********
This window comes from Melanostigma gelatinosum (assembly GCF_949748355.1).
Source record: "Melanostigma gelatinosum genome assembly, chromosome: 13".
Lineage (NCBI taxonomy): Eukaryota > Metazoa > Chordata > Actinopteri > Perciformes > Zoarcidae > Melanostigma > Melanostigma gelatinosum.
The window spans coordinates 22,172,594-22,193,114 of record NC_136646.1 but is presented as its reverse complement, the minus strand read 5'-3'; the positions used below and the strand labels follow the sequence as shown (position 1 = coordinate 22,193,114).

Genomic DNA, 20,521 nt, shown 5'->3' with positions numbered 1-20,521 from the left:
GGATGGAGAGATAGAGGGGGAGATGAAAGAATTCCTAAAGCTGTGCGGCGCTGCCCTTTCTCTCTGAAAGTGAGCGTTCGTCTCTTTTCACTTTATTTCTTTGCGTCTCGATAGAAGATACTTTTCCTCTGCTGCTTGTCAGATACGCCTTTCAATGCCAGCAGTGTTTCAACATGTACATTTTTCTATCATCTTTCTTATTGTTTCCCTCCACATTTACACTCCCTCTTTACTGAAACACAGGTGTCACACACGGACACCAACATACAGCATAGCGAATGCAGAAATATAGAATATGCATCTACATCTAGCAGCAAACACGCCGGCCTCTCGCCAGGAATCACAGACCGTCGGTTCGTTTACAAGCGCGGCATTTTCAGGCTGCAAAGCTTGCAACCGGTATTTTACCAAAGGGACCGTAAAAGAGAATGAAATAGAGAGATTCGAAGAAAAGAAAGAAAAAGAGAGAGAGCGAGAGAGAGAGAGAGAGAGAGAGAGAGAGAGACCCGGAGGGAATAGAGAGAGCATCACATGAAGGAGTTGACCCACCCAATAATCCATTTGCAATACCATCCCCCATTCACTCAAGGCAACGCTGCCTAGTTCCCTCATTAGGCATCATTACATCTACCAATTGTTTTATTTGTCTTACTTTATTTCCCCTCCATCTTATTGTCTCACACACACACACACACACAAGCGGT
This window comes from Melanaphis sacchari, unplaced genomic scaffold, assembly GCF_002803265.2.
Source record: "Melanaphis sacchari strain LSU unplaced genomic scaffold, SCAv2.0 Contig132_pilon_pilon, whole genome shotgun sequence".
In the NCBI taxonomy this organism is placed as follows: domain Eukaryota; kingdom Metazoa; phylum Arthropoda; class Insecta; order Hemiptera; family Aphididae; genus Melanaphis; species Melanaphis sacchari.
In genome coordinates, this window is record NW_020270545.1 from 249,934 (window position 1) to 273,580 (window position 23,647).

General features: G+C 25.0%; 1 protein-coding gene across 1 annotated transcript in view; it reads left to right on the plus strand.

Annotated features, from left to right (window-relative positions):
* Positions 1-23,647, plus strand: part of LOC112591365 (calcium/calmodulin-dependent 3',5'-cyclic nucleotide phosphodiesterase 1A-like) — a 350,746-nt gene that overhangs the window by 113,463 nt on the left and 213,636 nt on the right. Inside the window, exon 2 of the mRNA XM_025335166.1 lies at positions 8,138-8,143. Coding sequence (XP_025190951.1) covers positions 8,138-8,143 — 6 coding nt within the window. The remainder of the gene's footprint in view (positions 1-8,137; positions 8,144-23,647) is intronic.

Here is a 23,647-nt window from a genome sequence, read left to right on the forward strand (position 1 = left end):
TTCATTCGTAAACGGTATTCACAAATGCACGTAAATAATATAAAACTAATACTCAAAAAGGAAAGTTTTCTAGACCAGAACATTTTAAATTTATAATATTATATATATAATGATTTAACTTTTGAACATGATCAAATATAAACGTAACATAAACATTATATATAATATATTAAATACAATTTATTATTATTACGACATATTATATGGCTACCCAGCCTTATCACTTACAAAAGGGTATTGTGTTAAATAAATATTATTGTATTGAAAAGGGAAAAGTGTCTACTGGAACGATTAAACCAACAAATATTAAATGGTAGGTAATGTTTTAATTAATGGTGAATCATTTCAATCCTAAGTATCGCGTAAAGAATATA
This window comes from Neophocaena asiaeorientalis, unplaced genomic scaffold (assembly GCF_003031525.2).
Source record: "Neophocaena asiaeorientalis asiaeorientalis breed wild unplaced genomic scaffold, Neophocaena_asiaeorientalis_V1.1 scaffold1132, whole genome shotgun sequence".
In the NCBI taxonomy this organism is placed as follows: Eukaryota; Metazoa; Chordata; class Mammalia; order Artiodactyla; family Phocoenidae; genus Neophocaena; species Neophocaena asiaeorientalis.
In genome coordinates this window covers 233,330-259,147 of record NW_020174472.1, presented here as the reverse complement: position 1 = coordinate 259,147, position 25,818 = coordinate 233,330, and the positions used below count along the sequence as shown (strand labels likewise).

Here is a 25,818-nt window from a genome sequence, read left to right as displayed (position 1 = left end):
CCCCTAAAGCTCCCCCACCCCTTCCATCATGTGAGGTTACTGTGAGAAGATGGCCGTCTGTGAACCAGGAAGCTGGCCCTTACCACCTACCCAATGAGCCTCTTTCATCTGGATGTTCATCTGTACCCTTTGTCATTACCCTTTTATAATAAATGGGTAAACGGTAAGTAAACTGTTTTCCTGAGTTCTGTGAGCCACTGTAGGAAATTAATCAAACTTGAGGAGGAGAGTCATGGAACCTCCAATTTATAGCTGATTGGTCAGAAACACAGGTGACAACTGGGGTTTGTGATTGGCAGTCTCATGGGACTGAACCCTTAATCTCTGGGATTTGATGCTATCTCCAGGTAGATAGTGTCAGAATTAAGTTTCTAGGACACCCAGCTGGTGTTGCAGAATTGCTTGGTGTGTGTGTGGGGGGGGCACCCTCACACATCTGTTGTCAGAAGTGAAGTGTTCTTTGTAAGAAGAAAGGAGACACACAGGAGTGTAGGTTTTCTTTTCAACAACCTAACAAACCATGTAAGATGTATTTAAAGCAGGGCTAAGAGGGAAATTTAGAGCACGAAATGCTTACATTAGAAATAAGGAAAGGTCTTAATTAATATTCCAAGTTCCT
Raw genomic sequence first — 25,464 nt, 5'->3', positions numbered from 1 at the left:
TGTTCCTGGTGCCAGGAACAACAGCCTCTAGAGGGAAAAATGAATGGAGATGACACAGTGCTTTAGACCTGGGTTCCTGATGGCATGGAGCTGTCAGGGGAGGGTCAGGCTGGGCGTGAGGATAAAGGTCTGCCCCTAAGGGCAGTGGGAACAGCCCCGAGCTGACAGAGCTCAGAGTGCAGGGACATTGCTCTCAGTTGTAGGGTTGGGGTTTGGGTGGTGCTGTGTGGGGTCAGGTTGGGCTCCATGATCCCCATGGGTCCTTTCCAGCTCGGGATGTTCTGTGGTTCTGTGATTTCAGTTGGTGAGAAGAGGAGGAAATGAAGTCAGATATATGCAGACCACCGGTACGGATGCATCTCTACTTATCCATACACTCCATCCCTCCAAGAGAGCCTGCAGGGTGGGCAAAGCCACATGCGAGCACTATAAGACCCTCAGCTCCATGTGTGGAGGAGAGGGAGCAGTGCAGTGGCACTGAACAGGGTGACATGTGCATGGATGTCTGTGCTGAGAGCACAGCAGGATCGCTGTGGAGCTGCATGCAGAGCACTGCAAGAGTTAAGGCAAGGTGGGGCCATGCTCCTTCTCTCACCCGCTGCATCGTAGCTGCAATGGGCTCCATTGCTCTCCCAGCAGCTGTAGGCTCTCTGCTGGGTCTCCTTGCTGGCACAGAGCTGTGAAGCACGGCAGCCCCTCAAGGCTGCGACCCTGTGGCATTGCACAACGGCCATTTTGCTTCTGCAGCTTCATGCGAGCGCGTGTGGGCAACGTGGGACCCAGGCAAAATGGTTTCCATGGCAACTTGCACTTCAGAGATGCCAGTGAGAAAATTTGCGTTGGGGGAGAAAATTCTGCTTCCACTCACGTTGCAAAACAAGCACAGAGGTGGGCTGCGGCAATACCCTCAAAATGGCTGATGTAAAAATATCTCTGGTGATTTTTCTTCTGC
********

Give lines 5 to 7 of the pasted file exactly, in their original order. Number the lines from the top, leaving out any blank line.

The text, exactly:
Genomic DNA, 20,521 nt, shown 5'->3' with positions numbered 1-20,521 from the left:
GGATGGAGAGATAGAGGGGGAGATGAAAGAATTCCTAAAGCTGTGCGGCGCTGCCCTTTCTCTCTGAAAGTGAGCGTTCGTCTCTTTTCACTTTATTTCTTTGCGTCTCGATAGAAGATACTTTTCCTCTGCTGCTTGTCAGATACGCCTTTCAATGCCAGCAGTGTTTCAACATGTACATTTTTCTATCATCTTTCTTATTGTTTCCCTCCACATTTACACTCCCTCTTTACTGAAACACAGGTGTCACACACGGACACCAACATACAGCATAGCGAATGCAGAAATATAGAATATGCATCTACATCTAGCAGCAAACACGCCGGCCTCTCGCCAGGAATCACAGACCGTCGGTTCGTTTACAAGCGCGGCATTTTCAGGCTGCAAAGCTTGCAACCGGTATTTTACCAAAGGGACCGTAAAAGAGAATGAAATAGAGAGATTCGAAGAAAAGAAAGAAAAAGAGAGAGAGCGAGAGAGAGAGAGAGAGAGAGAGAGAGAGAGACCCGGAGGGAATAGAGAGAGCATCACATGAAGGAGTTGACCCACCCAATAATCCATTTGCAATACCATCCCCCATTCACTCAAGGCAACGCTGCCTAGTTCCCTCATTAGGCATCATTACATCTACCAATTGTTTTATTTGTCTTACTTTATTTCCCCTCCATCTTATTGTCTCACACACACACACACACACAAGCGGT
This window comes from Melanaphis sacchari, unplaced genomic scaffold, assembly GCF_002803265.2.